- Ourselves because we feel we could have helped our loved one more or prevented their death?
- Others because they say the loved one was a bad person because they had an addiction?
- Our loved one because they died and we wanted more time with them?
- Life in general because it’s so different after the death of our loved one?
By understanding our anger or other feelings, we can be better equipped to talk about them with a support group, a therapist, or a supportive friend or family member. Journaling can be a useful tool to address anger and other feelings that relate to grief.
The stages of grief
In fact, anger is a feeling that commonly accompanies the loss of a loved one. Anger is one of psychiatrist Dr. Elisabeth Kübler-Ross and grief specialist David Kessler’s stages of grief. The stages are:
- Denial: People in this stage may say they’re fine, keep busy, or avoid talking about the death of a loved one. They may feel as if they’re numb or in shock.
- Anger: Getting into fights, using drugs and alcohol, and being irritable or pessimistic could be all signs that someone is experiencing anger while grieving. They could be feeling rage, impatience, or resentment.
- Bargaining: During the bargaining stage, people might worry and judge themselves or others, thinking that if only they did or didn’t do certain things, things would be better. Anxiety, fear, shame, and guilt are common in this stage.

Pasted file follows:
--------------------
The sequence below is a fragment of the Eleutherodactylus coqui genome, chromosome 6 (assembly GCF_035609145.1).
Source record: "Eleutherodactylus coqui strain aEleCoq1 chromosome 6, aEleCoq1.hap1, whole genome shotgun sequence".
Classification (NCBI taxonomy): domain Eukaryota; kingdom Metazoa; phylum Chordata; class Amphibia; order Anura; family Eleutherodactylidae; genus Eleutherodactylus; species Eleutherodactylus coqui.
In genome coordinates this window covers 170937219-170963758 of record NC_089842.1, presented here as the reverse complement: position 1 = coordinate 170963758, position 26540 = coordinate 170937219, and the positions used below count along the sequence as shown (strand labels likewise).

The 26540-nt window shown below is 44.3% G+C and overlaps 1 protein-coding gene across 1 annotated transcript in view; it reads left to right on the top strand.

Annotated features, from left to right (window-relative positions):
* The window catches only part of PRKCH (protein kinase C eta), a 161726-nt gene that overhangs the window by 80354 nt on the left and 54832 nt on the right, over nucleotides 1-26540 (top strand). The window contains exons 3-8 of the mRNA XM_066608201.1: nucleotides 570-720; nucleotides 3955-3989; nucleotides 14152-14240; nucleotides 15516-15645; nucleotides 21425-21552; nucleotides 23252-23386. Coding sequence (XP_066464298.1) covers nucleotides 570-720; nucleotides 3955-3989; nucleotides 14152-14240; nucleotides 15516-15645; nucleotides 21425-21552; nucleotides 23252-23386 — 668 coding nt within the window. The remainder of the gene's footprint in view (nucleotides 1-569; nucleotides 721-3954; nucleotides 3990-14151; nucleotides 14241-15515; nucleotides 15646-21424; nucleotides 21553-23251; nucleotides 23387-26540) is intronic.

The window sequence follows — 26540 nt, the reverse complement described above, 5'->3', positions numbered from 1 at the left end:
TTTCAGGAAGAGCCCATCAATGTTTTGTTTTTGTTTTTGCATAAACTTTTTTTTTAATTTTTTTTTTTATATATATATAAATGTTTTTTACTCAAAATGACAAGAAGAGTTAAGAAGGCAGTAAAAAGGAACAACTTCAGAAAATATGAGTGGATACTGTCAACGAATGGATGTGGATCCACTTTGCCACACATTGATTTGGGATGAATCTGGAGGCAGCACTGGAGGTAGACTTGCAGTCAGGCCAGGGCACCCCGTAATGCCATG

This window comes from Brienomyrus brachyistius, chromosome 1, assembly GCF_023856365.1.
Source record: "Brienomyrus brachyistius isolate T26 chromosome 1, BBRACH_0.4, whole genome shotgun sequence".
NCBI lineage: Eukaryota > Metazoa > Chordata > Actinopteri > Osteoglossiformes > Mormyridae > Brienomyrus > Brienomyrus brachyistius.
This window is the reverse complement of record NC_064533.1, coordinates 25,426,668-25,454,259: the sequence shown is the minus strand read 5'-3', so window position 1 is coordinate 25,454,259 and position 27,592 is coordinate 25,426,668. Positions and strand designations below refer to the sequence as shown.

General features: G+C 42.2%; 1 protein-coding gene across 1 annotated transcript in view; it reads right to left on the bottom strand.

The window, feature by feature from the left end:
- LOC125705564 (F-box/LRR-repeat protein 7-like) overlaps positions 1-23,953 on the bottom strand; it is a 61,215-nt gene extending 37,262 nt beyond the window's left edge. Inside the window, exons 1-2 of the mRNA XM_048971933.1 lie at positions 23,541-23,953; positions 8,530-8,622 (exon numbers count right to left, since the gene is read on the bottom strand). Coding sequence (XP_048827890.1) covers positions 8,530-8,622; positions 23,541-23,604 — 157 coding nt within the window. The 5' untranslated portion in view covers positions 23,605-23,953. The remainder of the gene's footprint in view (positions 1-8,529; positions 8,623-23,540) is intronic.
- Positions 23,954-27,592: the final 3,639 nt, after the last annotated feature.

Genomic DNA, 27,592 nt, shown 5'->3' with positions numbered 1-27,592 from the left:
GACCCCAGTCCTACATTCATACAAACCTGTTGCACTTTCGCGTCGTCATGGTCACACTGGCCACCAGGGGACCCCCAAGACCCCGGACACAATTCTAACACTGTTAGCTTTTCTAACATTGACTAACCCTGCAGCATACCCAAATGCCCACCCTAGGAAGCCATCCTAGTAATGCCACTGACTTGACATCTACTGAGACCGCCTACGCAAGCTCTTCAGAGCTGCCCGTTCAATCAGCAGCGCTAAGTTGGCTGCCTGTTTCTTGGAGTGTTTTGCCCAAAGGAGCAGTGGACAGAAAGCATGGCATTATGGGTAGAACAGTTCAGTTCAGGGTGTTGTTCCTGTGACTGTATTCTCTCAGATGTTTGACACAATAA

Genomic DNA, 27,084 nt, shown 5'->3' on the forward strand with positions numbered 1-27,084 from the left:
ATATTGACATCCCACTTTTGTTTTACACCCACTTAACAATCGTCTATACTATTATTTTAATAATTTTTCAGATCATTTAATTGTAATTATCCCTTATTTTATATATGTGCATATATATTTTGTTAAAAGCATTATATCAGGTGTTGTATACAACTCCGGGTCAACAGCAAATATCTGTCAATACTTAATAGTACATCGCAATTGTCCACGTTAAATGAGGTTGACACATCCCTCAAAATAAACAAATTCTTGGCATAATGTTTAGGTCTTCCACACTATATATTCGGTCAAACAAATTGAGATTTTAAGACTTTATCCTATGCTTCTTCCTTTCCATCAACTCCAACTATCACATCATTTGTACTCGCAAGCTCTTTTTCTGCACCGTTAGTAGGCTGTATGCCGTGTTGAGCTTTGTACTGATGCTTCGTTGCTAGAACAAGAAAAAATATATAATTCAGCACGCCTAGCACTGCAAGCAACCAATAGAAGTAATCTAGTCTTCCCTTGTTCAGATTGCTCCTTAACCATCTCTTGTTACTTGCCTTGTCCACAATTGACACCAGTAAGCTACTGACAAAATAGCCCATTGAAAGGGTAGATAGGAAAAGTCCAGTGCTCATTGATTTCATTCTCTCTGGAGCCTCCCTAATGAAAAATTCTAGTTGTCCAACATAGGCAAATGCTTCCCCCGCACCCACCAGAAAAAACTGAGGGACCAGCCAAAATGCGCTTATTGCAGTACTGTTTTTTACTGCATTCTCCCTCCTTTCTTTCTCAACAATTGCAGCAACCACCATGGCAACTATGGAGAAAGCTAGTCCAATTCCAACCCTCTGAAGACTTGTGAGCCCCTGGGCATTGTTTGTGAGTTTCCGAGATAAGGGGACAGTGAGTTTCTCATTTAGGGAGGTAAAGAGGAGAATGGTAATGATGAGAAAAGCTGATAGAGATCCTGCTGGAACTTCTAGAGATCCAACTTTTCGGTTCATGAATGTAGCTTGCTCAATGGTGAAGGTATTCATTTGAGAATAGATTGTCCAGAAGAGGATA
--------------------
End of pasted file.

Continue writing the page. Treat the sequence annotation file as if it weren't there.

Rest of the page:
- Depression: Depression in people who are grieving can look like other forms of depression and include crying, drug or alcohol use, less energy to socialize or do other things, and changes in sleep and appetite. People in this stage might feel sad, hopeless, and/or overwhelmed.
- Acceptance: Accepting a loved one’s death includes accepting the situation for what it is, adapting and being mindful, and communicating honestly. Doing these things can help people feel brave and strong and help validate their feelings.
- Meaning: Finding meaning can help people deal with their loved one’s death and find peace in their own lives.
David Kessler’s connections to these stages are personal as well as professional, as his twenty-one-year-old son died of an accidental drug overdose. Kessler said his writings, lectures, and workshops about grief have helped him find meaning in his son’s life and death.